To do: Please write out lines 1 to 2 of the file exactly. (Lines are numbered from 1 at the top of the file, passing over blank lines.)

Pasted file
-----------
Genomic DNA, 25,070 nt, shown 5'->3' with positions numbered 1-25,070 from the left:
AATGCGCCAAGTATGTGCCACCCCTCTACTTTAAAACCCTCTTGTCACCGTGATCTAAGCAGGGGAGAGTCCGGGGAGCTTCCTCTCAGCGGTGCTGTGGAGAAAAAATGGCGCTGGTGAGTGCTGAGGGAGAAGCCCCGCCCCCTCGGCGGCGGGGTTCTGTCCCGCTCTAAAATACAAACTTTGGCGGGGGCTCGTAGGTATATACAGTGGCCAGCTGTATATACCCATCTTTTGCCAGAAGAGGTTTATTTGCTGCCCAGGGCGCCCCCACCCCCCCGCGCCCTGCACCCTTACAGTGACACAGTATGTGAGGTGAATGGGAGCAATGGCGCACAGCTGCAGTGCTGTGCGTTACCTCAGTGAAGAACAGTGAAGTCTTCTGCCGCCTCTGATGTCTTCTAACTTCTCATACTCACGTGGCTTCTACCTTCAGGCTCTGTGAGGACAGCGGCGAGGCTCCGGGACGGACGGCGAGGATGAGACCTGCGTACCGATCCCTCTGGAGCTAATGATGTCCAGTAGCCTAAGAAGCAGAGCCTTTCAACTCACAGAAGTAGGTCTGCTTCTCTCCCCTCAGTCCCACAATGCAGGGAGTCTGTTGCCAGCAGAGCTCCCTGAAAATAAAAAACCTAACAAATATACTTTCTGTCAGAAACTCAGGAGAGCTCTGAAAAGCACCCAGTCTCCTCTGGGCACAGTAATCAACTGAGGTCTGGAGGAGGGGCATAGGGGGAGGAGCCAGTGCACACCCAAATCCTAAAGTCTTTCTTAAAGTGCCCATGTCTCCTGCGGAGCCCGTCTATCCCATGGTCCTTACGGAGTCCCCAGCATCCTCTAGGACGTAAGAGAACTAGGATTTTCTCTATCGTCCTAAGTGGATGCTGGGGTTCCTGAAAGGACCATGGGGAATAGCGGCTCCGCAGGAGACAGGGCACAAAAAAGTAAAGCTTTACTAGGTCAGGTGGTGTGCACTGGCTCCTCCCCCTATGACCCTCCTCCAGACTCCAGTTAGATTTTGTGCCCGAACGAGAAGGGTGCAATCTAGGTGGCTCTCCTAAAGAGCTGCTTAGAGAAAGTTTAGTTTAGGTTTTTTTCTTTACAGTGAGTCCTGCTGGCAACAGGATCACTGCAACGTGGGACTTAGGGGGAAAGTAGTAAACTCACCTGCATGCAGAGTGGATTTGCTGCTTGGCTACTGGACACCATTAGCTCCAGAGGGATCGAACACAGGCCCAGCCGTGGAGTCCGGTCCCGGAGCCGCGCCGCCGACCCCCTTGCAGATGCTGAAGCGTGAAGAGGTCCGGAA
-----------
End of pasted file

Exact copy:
Genomic DNA, 25,070 nt, shown 5'->3' with positions numbered 1-25,070 from the left:
AATGCGCCAAGTATGTGCCACCCCTCTACTTTAAAACCCTCTTGTCACCGTGATCTAAGCAGGGGAGAGTCCGGGGAGCTTCCTCTCAGCGGTGCTGTGGAGAAAAAATGGCGCTGGTGAGTGCTGAGGGAGAAGCCCCGCCCCCTCGGCGGCGGGGTTCTGTCCCGCTCTAAAATACAAACTTTGGCGGGGGCTCGTAGGTATATACAGTGGCCAGCTGTATATACCCATCTTTTGCCAGAAGAGGTTTATTTGCTGCCCAGGGCGCCCCCACCCCCCCGCGCCCTGCACCCTTACAGTGACACAGTATGTGAGGTGAATGGGAGCAATGGCGCACAGCTGCAGTGCTGTGCGTTACCTCAGTGAAGAACAGTGAAGTCTTCTGCCGCCTCTGATGTCTTCTAACTTCTCATACTCACGTGGCTTCTACCTTCAGGCTCTGTGAGGACAGCGGCGAGGCTCCGGGACGGACGGCGAGGATGAGACCTGCGTACCGATCCCTCTGGAGCTAATGATGTCCAGTAGCCTAAGAAGCAGAGCCTTTCAACTCACAGAAGTAGGTCTGCTTCTCTCCCCTCAGTCCCACAATGCAGGGAGTCTGTTGCCAGCAGAGCTCCCTGAAAATAAAAAACCTAACAAATATACTTTCTGTCAGAAACTCAGGAGAGCTCTGAAAAGCACCCAGTCTCCTCTGGGCACAGTAATCAACTGAGGTCTGGAGGAGGGGCATAGGGGGAGGAGCCAGTGCACACCCAAATCCTAAAGTCTTTCTTAAAGTGCCCATGTCTCCTGCGGAGCCCGTCTATCCCATGGTCCTTACGGAGTCCCCAGCATCCTCTAGGACGTAAGAGAACTAGGATTTTCTCTATCGTCCTAAGTGGATGCTGGGGTTCCTGAAAGGACCATGGGGAATAGCGGCTCCGCAGGAGACAGGGCACAAAAAAGTAAAGCTTTACTAGGTCAGGTGGTGTGCACTGGCTCCTCCCCCTATGACCCTCCTCCAGACTCCAGTTAGATTTTGTGCCCGAACGAGAAGGGTGCAATCTAGGTGGCTCTCCTAAAGAGCTGCTTAGAGAAAGTTTAGTTTAGGTTTTTTTCTTTACAGTGAGTCCTGCTGGCAACAGGATCACTGCAACGTGGGACTTAGGGGGAAAGTAGTAAACTCACCTGCATGCAGAGTGGATTTGCTGCTTGGCTACTGGACACCATTAGCTCCAGAGGGATCGAACACAGGCCCAGCCGTGGAGTCCGGTCCCGGAGCCGCGCCGCCGACCCCCTTGCAGATGCTGAAGCGTGAAGAGGTCCGGAA